Certification vs. Certificate Part One
This blog post is also available in Spanish.
The terms “certification” and “certificate” are often used interchangeably, but in the world of credentials, there are well-defined differences. These differences have important implications for when and how your organization invests in training and validation programs. In part 1 of this series, we’ll break down the meaning and characteristics of each term. In part 2, we’ll explain how you can leverage each credential to achieve your goals.
A certification is a document issued by an independent certifying body like IPC to verify that an individual possesses a defined set of previously acquired knowledge, skills, and abilities in a field of practice. Individuals are usually required to take an exam to demonstrate possession of these competencies at a level of proficiency defined by industry-based standards or criteria. Test candidates who successfully complete the exam are issued a certificate that attests to their certified status. The awarded document is called a certificate, but it denotes the attainment of a certification.
Certification programs are not linked to a specific training program. In fact, any person who meets the certification program’s eligibility requirements may sit for the exam. Given the rigorous nature of certification exams, some type of formal or informal test preparation is usually advisable. However, test prep is not mandatory because the exam is not designed to assess whether or not a student learned what was taught in a course of study. Instead, certification exams are designed to validate and recognize a person’s current competencies. That is why you have certification eligibility requirements. Individuals with a given level of education and years of experience on the job will have had the opportunity to acquire the knowledge and skills measured by the exam. The role of the certification exam as a validation tool also explains why exam participants cannot see the questions they missed. The exam would quickly lose its ability to accurately measure competency if the questions and answers were common knowledge.
Finally, it’s important to address some misconceptions about the certification exam development process. Despite popular perception, certification exams are not created by random individuals intent on making the questions as difficult or trivial as possible. As the authors of Developing Certification Exam Questions: More Deliberate Than You May Think, explain, developing relevant, reliable, and fair exam questions—questions that employers can rely on to confirm that an employee can actually perform given tasks—is a necessarily long and systematic process that requires the dedication of carefully selected subject matter experts and extensive statistical evaluation by experienced psychometricians (scientists who study the measurement of people's knowledge, skills, and abilities).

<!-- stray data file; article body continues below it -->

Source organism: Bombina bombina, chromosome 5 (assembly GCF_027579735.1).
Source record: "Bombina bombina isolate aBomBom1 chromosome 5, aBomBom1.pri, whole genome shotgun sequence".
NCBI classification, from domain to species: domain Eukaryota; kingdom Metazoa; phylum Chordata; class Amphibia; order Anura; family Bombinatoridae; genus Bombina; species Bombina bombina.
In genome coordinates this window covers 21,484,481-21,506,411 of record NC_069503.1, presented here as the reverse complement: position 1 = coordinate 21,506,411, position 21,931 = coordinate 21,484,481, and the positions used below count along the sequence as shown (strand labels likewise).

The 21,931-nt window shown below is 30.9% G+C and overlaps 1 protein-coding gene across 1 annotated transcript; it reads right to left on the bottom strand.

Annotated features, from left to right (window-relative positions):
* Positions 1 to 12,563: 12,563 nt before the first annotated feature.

A certificate program is synonymous with training. Participants are awarded a certificate of achievement or completion upon successful conclusion of a training program designed to teach them new knowledge and skills. Unlike the educational and experiential requirements necessary to sit for a certification exam, most training programs are open to a wide array of participants. However, in some cases students may be asked to complete specific courses before taking more advanced courses in the same subject.
Well-designed training programs use tests as both a learning and evaluation tool. Practice activities, knowledge checks, and quizzes allow students to assess their understanding and refine their skills, but only those students who attain the passing score on an assessment designed to verify learning are awarded a certificate. According to the Institute for Credentialing Excellence (ICE), assessment-based certificate (ABC) programs are well suited to help employees acquire the specific skills required to do their jobs to industry-defined levels of proficiency. Of course, not all ABC programs are created equal, so it’s important to consider only those offered by organizations like IPC that work closely with industry experts and learning specialists to develop and deliver real-world knowledge and skills in ways that ensure on-the-job applicability.
Certificate programs are synonymous with training designed to teach new knowledge and skills. Individuals who successfully complete a training program receive a certificate of completion or a certificate of achievement. This is analogous to the diploma a student receives upon successfully completing a high school course of study. Certification programs are synonymous with a rigorous exam designed to measure a person’s competency in a particular field. Individuals who pass a certification exam receive a certificate of certification. This is analogous to passing a bar exam in order to practice law in a given jurisdiction.
Make sure to read the second part of this two-part article to learn more about how to use certificate and certification programs to meet your organization’s needs.